Lead scoring is a great feature within Marketo. It has single-handedly helped millions of students and professors avoid being called by Inside Sales reps (if they only knew!). It is also one of the more complex programs to setup inside of Marketo, and there are thousands of different ways to approach building yours.
I like to always start by getting my clients to complete the Revenue Pulse lead scoring worksheet. This outlines all of the different behavioral actions and demographic information that Marketo can physically score on. By going through the list, the client can identify what behavioral and demographic traits are important to their business and get everyone aligned in the lead scoring process.
Then comes the implementation. If we are starting from scratch, this is nirvana. We can setup Marketo to enable them to automatically score on all of the things they want to in the worksheet. If we are working with an existing environment there is typically a few fundamental changes that need to be made in order for scoring to work properly.
Through this process, I have come up with lead scoring best practices that hopefully help you make your lead scoring implementation go a little smoother:
1. Avoid scoring on open text fields
I’d say this is probably the most common mistake I see with lead scoring models. Its almost always on the job title field, and it almost always doesn’t work (actually, it never works). Instead of trying to score on an open text field, group the job roles that your organization cares about into a list of under 10 – and then score off of those. Your scoring will be WAY more accurate and reliable.
2. Use a standard set of forms
For some reason, Marketers love making new forms. It’s a fact. Even if they have the same fields. This makes scoring a lot more challenging as you continually have to update your lead scoring model with the new forms that you create. It also creates a data consistency problem as certain fields are dropped when new forms are created (especially those pesky hidden fields). I typically recommend making one standard set of forms, per call-to-action. This means you will have one form for a webinar, one form for a whitepaper, one form for a demo, and so on.
3. Look back at closed won opportunities and try and find key trends
If you already have customers (aka if you are not a startup starting from scratch) then you should be able to do a forensic analysis of your customer database and determine trends within that group. The big ones to look out for are, industry, job title, size: # of employees and annual revenue, and location. Based on this information you can better build out your demographic scoring to find those ideal targets.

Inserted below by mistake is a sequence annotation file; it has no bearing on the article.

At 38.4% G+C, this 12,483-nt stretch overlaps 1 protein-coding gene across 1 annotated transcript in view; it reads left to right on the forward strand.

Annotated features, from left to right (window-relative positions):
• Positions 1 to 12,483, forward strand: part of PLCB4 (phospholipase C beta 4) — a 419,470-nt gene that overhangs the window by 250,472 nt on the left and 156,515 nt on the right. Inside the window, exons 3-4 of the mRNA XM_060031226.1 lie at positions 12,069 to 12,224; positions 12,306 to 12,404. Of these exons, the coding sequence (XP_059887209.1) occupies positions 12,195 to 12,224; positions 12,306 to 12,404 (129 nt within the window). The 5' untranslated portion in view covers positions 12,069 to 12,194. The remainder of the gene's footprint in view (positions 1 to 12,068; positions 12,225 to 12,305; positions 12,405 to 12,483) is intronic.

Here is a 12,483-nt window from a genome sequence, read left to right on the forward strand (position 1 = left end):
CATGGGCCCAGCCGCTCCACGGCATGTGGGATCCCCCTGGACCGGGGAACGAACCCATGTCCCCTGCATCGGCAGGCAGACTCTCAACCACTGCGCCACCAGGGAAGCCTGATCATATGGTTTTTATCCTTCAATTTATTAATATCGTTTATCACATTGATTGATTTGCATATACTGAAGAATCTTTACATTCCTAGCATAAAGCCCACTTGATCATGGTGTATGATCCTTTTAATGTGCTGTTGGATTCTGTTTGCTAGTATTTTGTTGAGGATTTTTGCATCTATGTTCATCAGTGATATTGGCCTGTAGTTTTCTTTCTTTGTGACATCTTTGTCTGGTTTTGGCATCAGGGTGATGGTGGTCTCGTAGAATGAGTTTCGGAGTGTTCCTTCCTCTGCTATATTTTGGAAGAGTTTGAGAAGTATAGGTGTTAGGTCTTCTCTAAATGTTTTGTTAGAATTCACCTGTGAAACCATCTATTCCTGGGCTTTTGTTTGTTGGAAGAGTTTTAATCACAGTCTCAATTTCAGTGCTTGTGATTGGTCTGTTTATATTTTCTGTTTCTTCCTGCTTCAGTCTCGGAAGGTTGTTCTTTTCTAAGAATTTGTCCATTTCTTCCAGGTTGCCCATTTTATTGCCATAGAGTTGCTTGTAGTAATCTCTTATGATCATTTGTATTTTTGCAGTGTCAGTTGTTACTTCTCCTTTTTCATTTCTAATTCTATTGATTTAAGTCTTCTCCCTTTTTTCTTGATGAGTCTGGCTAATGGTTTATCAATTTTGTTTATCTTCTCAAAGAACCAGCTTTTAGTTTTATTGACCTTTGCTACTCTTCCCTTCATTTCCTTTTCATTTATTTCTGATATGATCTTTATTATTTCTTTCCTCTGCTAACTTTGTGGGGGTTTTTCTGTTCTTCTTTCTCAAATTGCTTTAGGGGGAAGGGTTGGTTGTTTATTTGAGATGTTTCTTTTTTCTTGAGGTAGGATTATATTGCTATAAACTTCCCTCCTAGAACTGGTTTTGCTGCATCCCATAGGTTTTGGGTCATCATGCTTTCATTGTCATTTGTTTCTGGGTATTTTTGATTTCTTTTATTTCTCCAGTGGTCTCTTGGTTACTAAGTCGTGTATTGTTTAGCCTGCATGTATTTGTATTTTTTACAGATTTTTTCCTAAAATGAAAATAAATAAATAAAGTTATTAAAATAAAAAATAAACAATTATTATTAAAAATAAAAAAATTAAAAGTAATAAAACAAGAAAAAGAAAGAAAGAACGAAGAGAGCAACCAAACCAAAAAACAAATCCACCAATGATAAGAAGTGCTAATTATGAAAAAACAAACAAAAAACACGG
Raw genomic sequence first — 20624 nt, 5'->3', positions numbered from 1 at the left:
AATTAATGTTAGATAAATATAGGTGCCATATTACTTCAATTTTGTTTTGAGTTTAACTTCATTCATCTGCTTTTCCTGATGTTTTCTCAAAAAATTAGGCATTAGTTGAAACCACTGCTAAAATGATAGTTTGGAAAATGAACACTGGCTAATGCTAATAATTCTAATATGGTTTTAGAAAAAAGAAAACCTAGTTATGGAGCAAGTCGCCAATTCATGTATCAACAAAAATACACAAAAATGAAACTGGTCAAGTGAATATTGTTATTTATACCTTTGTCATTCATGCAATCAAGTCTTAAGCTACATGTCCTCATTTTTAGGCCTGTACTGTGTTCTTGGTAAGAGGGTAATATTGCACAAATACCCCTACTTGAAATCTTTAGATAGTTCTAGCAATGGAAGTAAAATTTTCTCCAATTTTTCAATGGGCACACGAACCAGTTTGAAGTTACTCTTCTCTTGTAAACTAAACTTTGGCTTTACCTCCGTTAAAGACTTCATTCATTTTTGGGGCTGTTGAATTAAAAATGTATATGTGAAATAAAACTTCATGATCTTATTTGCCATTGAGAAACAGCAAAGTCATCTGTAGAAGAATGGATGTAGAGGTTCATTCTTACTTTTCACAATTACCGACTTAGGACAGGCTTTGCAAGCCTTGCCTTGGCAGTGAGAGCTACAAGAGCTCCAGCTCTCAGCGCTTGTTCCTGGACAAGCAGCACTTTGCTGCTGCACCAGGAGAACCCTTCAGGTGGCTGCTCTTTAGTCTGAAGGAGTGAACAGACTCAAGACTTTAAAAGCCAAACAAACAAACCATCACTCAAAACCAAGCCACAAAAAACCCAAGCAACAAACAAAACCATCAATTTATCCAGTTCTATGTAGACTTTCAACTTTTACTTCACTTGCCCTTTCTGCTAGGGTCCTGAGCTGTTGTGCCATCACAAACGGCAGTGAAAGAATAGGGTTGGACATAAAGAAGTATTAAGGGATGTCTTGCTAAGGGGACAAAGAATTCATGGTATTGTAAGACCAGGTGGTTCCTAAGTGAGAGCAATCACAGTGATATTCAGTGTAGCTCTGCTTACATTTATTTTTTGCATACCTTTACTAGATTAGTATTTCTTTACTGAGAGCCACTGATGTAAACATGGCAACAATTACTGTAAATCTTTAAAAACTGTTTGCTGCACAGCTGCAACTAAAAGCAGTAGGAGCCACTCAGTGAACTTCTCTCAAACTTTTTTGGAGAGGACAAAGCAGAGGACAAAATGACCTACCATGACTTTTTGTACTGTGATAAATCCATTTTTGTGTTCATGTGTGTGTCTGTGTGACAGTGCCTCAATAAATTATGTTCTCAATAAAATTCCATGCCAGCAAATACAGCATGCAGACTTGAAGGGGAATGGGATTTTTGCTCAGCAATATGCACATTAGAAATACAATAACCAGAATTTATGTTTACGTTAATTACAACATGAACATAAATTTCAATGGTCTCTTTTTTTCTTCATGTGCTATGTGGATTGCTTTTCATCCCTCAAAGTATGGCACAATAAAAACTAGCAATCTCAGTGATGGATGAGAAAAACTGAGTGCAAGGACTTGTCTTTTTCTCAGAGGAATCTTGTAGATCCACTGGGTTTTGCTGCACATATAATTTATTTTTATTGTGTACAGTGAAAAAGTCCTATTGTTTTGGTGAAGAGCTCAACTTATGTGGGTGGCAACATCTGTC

4. Get your Sales team involved
Depending on the size of your Sales team, this can be relatively painless. Create a survey in Survey Monkey that allows Sales to provide feedback on how valuable they find each scoring item. This can help shape how you score your leads. Most organizations skip this, but I think it is a valuable part of improving Marketing & Sales alignment.
5. Consider using a data append tool
If you find in your customer analysis that all of your customers have annual revenues of over $1B, then it would be a great scoring indicator to flag any new leads who come into your database with that criteria. The problem here is that many prospects lie on their form submissions, or simply do not know. This is where a solution like ReachForce is really great. In addition to being able to provide you with accurate data for those demographic pieces, it improves form submissions by cutting down on the number of fields you need to ask a prospect for. It’s a win-win, really.
6. Use tokens to setup the score changed
Because no lead scoring model is perfect the first time you set it up, it’s important to be able to quickly and easily modify the scores of each component. By using tokens for each scoring item, you can simply change the score of that item at the program level, and it will flow through the flow steps of all your scoring smart campaigns.
7. Create both demographic and behavioral score fields
Lead score is a field that comes standard, out-of-the-box with Marketo. Two that do not, are demographic and behavioral. By creating these two new fields, when it comes time to recycle a lead in your lead lifecycle, you are able to remove their behavioral score, but keep their demographic score intact. This means that if someone who really fits your demographic profile gets recycled, they won’t start all over again to get back to your Sales people.
There you have it guys. If anyone would like me to share the lead scoring worksheet that I use with my clients, please email me at pierce [at] revenuepulse [dot] com.